ZARRELLA: The Santiago Canyon fire has burned at least 25,000 acres, forced thousands from their homes. And, as difficult as it may be to comprehend, this may not be the only one of the California fires caused by arson.

So far, charges have been filed against at least five people suspected of arson. Wednesday one man was arrested in Los Angeles County after police say witnesses said they saw him lighting a fire on a hillside in the West Hills. That same day another man was arrested in San Bernardino County after police say he was spotted squatting on the side of the road setting a fire. A third man was arrested on charges of setting a fire, although police aren't saying where and when it allegedly happened.

Also, San Diego County officials say that a juvenile and another man were arrested after they were seen starting a fire that was quickly extinguished before it did damage to nearby buildings.


COOPER: John, do we know what kind of evidence that they actually found at the scene?

ZARRELLA: Well, you know, investigators tell us privately that they haven't found a whole heck of a lot of evidence out there. And police officials are saying, what evidence they did find, they are certainly not going to disclose to us at this point.

But what they do tell us is that determining these fires and their cause, a lot of times, is simply the process of elimination. There are no natural causes, so that leads them to believe that these fires are then human-caused -- Anderson.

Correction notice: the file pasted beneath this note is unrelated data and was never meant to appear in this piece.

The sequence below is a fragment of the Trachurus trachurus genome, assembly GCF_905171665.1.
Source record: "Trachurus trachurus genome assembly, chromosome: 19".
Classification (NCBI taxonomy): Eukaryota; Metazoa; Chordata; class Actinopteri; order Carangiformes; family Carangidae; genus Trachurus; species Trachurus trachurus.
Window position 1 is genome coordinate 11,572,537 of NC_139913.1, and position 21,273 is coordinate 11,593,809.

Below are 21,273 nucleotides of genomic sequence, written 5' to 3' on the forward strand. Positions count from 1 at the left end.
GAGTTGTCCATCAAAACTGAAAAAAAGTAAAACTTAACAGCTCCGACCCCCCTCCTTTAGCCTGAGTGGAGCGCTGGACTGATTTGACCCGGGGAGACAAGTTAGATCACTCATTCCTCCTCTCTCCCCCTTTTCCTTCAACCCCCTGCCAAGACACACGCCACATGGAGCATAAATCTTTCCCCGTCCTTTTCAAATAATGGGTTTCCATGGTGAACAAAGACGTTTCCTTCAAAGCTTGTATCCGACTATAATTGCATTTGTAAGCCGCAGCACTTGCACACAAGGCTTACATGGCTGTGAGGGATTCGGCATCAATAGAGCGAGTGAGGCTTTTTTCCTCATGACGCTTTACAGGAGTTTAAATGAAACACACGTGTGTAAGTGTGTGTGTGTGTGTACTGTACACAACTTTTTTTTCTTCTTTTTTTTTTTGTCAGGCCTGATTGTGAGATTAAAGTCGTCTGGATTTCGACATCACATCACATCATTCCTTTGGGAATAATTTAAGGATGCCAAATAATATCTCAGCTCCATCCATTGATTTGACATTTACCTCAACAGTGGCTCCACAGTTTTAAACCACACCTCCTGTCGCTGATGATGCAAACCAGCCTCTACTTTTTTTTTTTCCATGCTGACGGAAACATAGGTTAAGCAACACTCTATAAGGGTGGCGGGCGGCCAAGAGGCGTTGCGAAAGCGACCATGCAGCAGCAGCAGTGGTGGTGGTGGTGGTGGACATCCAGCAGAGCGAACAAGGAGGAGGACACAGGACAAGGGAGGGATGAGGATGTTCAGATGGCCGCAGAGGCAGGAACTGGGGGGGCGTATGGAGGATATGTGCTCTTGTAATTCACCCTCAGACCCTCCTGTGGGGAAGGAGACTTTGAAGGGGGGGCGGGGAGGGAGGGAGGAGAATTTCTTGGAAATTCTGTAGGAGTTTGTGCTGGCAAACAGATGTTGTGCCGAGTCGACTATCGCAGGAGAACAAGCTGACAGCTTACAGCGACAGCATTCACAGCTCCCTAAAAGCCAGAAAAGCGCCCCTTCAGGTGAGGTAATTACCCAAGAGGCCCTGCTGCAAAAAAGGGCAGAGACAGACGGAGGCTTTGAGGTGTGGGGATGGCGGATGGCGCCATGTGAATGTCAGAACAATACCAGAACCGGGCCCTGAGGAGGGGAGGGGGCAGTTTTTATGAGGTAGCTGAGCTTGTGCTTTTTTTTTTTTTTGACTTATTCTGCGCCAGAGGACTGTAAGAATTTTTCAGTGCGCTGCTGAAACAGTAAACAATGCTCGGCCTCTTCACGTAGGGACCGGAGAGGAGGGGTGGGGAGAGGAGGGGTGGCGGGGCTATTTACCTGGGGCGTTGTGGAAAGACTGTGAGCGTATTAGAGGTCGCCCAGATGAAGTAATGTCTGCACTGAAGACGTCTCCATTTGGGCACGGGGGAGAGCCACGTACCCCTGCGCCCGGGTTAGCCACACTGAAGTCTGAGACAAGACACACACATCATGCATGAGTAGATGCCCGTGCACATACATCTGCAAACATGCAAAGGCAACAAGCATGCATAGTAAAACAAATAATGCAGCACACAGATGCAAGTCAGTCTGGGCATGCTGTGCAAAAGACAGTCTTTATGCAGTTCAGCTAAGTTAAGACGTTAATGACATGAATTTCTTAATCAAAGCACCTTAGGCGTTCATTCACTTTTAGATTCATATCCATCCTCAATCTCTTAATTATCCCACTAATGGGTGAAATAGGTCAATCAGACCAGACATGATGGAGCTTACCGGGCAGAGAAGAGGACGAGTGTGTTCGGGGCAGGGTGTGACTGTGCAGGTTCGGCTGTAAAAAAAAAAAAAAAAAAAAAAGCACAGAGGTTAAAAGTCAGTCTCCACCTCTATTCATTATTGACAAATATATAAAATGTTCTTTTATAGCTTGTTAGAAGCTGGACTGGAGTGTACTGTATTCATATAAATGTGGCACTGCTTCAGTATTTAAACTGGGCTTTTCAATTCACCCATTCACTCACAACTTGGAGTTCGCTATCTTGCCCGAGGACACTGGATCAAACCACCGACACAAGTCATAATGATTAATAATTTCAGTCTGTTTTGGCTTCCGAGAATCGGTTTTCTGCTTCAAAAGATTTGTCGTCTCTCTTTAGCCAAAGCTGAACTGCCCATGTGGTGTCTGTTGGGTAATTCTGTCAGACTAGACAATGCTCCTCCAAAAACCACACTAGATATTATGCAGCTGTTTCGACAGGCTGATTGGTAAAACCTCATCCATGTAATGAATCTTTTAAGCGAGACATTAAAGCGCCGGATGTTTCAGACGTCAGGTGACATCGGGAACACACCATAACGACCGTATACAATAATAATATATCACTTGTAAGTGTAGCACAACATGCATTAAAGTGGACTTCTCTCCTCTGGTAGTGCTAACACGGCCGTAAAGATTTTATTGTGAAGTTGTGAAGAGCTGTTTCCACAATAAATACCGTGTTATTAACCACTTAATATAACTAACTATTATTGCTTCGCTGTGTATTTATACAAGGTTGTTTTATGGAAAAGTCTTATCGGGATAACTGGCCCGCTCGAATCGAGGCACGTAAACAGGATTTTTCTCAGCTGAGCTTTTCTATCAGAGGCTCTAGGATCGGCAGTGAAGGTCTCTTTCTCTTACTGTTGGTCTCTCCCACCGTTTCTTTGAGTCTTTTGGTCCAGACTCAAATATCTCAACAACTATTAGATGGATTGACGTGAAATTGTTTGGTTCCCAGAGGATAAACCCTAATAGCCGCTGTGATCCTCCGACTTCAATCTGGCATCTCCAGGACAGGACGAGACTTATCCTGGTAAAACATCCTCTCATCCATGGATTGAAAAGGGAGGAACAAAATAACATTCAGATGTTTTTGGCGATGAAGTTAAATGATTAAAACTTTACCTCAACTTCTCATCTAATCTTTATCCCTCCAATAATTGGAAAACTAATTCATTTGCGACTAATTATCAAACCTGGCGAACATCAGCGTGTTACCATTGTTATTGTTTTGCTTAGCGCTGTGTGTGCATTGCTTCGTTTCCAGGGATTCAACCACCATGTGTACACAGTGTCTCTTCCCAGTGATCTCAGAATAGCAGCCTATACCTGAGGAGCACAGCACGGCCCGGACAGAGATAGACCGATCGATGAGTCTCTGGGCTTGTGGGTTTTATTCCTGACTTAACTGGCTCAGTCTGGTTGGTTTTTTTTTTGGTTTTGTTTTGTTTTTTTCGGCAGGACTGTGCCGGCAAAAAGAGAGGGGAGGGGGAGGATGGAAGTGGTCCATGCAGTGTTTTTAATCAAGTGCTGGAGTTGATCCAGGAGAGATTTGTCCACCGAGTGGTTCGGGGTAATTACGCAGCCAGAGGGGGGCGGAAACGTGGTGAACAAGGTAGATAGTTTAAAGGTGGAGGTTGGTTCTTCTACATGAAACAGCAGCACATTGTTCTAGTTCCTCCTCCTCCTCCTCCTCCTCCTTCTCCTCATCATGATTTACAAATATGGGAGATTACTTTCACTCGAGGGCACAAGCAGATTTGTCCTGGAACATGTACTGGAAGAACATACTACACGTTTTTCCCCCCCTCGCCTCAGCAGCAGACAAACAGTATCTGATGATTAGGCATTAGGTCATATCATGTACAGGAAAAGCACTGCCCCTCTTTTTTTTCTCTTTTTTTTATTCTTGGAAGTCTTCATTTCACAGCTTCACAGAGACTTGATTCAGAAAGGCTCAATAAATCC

COOPER: All right. John Zarrella, appreciate it. Thanks, John.

As sick and twisted as the idea of somebody setting a wildfire for kicks may be, fortunately, there is profile to search for and a pattern of evidence to trace, even in the ashes. It is a fascinating science.

Earlier today, Battalion Chief Doug Lannon of CAL FIRE showed me what, in general, investigators look for and how they try to solve a case like this.


BATTALION CHIEF DOUG LANNON, CALIFORNIA DEPARTMENT OF FORESTRY AND FIRE PROTECTION: We're going to walk over to this fence here. And one of the things that I might use to indicate the direction, as I look at vegetation, we have got vegetation that is burned on both sides.

So, I come up and I will just pick a -- pick a spot in the fence, and I will rub my finger on it. And I don't have a whole lot of soot there. There's a little bit. But I will go on the backside, and you have soot.


LANNON: And, so, that tells me that the fire came from that way, came through the fence here. And we -- and I will -- I will do it at a number of places.

Let's just use a different finger and do it on this side, a little bit, just a little bit of soot. But, on the backside of that, see what I mean? So -- and you also have a similar on the back end of this fence post, and we will have some soot on the backside of that, too.